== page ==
December 11, 2018

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Does “Creating the Impression of Surveillance” Violate Labor Law?

When it comes to union organizing, Section 8(c) of the National Labor Relations Act (NLRA) vests employers with broad “free speech” rights to voice their opinions on unions to their workforces. The NLRA, however, also places limits on what employers can do if their employees express interest in forming a union.

Generally, companies cannot:

  • threaten employees based on their union activity
  • interrogate workers about their union activity, sentiments, etc.
  • make promises to employees to induce them to forgo joining a union
  • engage in surveillance (i.e., spying) on workers’ union organizing efforts

If an employer violates the NLRA by engaging in these acts, it can negatively affect union election results and result in other penalties.

One of the more nuanced, subtle violations occur when it comes to management surveillance of worker union activity. Aside from actual spying, many companies do not realize the NLRA also prohibits an employer from “creating the impression” it is surveilling employee unionizing efforts. For such a violation to occur, an employer need not actually spy (e.g., sit outside a union hall and monitor which of its employees attend a meeting). Rather, it is sufficient, for example, for a manager to make remarks to employees that would lead the workers to believe the employer is surveilling their activities (even if no spying in fact occurred). These claims are similar, in some respects, to “regarded as” claims under the Americans with Disabilities Act.

A recent case from the National Labor Relations Board (NLRB) demonstrates companies must tread carefully in this area. On Sept. 28, the board issued its decision in Napleton Cadillac, 367 NLRB No. 6 (2018). In its decision, the NLRB found various NLRA violations against the employer, including that it unlawfully created the impression it was spying on employees’ unionizing attempts. The board specifically found a violation occurred when a manager remarked to hourly employees that a specific employee was the lead union organizer. Hourly employees never spoke openly with management about their organizing activity, so they inferred that the only way the manager could know who was leading their effort was through spying. In other words, that remark by the manager impermissibly created the impression of surveillance.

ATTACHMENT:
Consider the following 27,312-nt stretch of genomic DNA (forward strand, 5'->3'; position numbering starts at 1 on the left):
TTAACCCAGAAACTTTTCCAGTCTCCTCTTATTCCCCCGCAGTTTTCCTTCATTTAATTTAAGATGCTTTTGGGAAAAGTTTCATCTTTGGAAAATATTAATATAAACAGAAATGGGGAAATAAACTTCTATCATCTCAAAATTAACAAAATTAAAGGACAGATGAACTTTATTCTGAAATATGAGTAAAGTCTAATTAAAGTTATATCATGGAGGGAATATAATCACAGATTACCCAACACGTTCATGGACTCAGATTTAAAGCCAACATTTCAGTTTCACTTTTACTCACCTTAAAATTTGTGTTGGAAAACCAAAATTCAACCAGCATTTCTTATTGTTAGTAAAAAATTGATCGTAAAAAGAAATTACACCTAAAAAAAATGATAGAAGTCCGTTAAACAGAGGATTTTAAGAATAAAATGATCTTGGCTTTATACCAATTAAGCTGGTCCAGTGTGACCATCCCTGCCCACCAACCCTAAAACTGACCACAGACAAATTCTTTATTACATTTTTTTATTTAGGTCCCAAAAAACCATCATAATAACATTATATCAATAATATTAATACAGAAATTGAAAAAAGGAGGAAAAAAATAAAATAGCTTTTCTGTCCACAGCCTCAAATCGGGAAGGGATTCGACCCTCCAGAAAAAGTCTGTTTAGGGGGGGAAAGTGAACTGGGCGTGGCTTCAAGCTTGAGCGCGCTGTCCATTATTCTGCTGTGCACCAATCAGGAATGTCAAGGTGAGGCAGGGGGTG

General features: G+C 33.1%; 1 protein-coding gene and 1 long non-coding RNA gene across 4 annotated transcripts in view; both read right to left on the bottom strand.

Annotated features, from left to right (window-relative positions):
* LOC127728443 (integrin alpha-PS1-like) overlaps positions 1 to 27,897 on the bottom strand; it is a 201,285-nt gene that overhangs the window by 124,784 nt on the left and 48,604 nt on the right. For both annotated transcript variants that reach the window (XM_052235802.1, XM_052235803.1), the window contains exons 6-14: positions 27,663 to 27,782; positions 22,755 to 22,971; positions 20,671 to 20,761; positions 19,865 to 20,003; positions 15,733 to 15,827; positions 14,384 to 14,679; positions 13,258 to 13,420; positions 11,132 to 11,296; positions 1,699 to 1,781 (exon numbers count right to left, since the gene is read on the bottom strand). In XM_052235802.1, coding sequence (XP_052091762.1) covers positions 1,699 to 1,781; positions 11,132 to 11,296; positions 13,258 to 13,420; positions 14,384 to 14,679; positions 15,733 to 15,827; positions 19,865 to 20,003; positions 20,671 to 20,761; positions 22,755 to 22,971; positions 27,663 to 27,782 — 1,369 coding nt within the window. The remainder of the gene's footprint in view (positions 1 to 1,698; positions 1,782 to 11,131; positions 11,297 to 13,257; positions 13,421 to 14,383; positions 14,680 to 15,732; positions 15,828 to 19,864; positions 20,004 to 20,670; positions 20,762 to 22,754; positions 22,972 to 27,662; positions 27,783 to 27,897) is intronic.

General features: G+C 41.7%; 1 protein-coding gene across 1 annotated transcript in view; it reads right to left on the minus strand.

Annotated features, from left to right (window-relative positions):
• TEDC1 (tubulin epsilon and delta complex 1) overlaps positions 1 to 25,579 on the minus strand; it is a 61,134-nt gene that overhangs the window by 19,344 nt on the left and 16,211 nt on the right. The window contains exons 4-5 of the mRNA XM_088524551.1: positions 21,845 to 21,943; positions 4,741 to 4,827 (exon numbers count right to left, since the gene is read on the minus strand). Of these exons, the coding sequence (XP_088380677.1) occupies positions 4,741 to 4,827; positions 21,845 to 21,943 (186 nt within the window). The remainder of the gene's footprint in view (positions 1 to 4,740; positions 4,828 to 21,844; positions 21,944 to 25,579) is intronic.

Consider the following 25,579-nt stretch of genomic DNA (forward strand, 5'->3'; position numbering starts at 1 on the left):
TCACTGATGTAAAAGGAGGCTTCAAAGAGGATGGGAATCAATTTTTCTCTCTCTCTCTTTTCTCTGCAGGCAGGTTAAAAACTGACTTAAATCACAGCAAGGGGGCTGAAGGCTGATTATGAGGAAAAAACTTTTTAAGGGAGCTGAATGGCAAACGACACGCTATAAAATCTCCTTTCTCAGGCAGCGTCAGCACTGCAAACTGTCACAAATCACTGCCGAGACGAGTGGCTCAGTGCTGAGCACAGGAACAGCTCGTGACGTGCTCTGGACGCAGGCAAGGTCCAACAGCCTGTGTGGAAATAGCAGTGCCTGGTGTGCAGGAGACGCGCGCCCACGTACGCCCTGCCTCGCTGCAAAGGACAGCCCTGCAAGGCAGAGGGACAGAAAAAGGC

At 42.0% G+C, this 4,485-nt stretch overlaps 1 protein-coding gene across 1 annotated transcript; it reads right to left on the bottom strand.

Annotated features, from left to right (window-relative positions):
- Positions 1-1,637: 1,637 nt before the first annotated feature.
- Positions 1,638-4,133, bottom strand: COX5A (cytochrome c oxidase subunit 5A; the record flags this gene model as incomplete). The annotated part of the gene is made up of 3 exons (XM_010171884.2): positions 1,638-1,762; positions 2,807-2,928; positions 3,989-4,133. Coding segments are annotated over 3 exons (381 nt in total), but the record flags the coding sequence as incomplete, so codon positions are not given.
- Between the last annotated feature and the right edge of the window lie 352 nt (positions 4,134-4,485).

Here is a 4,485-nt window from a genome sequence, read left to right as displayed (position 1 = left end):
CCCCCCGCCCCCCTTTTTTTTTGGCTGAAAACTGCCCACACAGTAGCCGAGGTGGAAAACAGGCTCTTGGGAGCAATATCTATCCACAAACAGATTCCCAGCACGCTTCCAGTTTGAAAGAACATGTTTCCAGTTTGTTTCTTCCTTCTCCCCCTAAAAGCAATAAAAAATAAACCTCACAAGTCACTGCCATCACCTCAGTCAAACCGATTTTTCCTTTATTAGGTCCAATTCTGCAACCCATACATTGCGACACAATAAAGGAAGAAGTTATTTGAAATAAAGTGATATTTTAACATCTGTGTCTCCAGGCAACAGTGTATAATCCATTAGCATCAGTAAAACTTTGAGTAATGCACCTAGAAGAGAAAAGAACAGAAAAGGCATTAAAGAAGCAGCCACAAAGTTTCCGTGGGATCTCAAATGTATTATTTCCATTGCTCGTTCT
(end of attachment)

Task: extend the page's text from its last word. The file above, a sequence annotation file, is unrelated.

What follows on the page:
This case serves as another important reminder that there are very specific rules employers must abide by when union activity surfaces in the workplace, and there can be harsh consequences for companies that misstep in this area when trying to remain union-free. Employers can voice their stances on unions to their employees, but efforts should be taken to ensure all communications conform to applicable requirements under the NLRA.

© 2018 BARNES & THORNBURG LLP

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About this Author

David J. Pryzbylski, Barnes Thornburg Law Firm, Indianapolis, Labor Law Attorney
Partner

David J. Pryzbylski became interested in labor relations early on in high school, having grown up next to several of the largest steel mills in the world. Fittingly, Mr. Pryzbylski now is a member of Barnes & Thornburg LLP’s Labor & Employment Department. Building on his life-long fascination with labor law, Mr. Pryzbylski concentrates his practice on traditional labor matters. Specifically, he routinely assists clients with developing union-avoidance training, drafting collective bargaining agreement provisions, developing collective bargaining negotiation strategies, decertifying...

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